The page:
Prevent Strategy is a collection of work from practitioners – youth workers and the police – and academics researching Prevent. This book examines overcoming the stigma attached to Prevent being implicitly racist, problems related to the section 26 duty, training staff on Prevent, creating safe spaces to have open discussions, problems regarding extremists’ online activity, and the law surrounding freedom of expression.

Since its introduction, the UK’s Prevent strategy has been surrounded with controversy ranging from making the Muslim community a dangerous ‘suspect community’ to being another layer of police surveillance on individuals who have not been arrested or convicted of a crime. Despite amendments to the strategy – which now covers all forms of extremism – and adopting a multi-agency approach, these suspicions remain, exacerbated by the section 26 Counter-Terrorism and Security Act 2015 duty on specified authorities to prevent vulnerable people being drawn towards terrorism.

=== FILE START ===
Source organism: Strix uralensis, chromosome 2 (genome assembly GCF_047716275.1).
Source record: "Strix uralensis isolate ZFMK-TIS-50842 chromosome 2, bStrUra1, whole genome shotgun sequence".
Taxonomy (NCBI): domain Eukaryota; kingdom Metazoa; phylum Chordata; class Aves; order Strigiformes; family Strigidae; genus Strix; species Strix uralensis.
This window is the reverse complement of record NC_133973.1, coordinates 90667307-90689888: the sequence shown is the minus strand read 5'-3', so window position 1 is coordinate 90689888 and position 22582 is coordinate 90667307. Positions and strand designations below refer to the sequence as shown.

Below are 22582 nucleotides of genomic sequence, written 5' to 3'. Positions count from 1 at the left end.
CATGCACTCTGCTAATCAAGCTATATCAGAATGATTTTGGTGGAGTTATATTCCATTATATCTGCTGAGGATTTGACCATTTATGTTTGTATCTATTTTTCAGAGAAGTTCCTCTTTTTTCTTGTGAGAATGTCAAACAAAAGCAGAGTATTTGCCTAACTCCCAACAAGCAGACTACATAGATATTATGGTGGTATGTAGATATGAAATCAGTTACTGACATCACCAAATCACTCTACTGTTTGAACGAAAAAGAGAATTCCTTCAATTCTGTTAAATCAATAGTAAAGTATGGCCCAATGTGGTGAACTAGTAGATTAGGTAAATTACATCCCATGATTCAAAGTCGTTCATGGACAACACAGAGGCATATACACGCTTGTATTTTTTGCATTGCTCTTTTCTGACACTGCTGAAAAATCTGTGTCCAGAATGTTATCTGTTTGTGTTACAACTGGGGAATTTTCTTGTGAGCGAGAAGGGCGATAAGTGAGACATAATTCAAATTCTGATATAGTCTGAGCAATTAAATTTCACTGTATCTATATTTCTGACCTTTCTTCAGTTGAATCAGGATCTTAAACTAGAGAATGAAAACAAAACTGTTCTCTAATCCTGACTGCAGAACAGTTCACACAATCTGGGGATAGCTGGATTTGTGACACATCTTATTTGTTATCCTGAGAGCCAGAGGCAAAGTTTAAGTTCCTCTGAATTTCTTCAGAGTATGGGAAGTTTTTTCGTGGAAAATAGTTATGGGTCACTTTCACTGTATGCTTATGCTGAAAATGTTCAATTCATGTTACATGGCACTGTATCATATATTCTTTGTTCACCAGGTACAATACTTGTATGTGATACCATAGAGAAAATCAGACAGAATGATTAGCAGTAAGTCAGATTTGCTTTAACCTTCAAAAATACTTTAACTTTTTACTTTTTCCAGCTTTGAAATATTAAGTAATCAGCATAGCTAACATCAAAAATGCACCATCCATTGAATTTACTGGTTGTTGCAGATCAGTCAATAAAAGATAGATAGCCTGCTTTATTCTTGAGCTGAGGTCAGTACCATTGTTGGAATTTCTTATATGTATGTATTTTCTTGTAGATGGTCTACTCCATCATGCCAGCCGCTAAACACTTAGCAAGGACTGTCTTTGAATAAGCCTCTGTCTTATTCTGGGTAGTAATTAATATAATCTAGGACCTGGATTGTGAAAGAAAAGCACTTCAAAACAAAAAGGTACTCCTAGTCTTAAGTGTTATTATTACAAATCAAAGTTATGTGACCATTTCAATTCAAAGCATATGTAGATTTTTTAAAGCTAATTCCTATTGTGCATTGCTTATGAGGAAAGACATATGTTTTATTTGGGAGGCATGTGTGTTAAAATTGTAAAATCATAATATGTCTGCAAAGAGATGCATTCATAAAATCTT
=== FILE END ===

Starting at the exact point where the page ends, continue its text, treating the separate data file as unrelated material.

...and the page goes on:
This book's findings on the Prevent strategy will be an invaluable tool for staff in education, the health service, and the criminal justice agencies who carry out the section 26 duty. It will also appeal to academics and students studying the area of terrorism and security.

chapter |7 pages


chapter Chapter 1|21 pages

Youth work, radicalization, and Islam

Forming empathic spaces for young Muslim people to engage in discussions of so-called radicalisation and extremism of religious ideology, identity, and foreign policy

chapter Chapter 3|22 pages

Determining extremist behaviour

Differentiating between freedom of expression, legitimate political commentary, and hate

chapter Chapter 4|17 pages

Combating online extremist recruitment

The criminalisation of opinion and belief

chapter Chapter 5|22 pages

The role of the police in the Prevent strategy

The disparity between Prevent in practice and academic research

chapter |12 pages